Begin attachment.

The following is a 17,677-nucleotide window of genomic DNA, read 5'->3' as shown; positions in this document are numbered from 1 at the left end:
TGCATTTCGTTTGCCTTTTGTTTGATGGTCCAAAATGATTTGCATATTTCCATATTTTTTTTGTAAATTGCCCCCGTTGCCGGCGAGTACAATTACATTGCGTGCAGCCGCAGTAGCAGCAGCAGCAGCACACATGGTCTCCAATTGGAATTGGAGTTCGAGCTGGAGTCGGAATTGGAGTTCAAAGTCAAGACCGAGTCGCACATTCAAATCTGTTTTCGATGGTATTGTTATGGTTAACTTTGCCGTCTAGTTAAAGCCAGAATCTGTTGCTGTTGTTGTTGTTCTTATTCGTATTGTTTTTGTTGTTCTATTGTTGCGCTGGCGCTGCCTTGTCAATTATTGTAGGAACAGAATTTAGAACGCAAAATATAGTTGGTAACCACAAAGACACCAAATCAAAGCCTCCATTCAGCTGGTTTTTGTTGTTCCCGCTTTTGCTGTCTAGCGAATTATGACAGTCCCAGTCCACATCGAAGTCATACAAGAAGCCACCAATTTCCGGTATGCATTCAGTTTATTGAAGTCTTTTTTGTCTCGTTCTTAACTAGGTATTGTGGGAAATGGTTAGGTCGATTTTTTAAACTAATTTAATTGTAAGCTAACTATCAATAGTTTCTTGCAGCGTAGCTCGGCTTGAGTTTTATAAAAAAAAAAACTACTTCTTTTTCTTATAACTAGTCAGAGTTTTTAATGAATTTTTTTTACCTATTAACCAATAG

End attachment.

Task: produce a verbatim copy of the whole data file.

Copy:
The following is a 17,677-nucleotide window of genomic DNA, read 5'->3' as shown; positions in this document are numbered from 1 at the left end:
TGCATTTCGTTTGCCTTTTGTTTGATGGTCCAAAATGATTTGCATATTTCCATATTTTTTTTGTAAATTGCCCCCGTTGCCGGCGAGTACAATTACATTGCGTGCAGCCGCAGTAGCAGCAGCAGCAGCACACATGGTCTCCAATTGGAATTGGAGTTCGAGCTGGAGTCGGAATTGGAGTTCAAAGTCAAGACCGAGTCGCACATTCAAATCTGTTTTCGATGGTATTGTTATGGTTAACTTTGCCGTCTAGTTAAAGCCAGAATCTGTTGCTGTTGTTGTTGTTCTTATTCGTATTGTTTTTGTTGTTCTATTGTTGCGCTGGCGCTGCCTTGTCAATTATTGTAGGAACAGAATTTAGAACGCAAAATATAGTTGGTAACCACAAAGACACCAAATCAAAGCCTCCATTCAGCTGGTTTTTGTTGTTCCCGCTTTTGCTGTCTAGCGAATTATGACAGTCCCAGTCCACATCGAAGTCATACAAGAAGCCACCAATTTCCGGTATGCATTCAGTTTATTGAAGTCTTTTTTGTCTCGTTCTTAACTAGGTATTGTGGGAAATGGTTAGGTCGATTTTTTAAACTAATTTAATTGTAAGCTAACTATCAATAGTTTCTTGCAGCGTAGCTCGGCTTGAGTTTTATAAAAAAAAAAACTACTTCTTTTTCTTATAACTAGTCAGAGTTTTTAATGAATTTTTTTTACCTATTAACCAATAG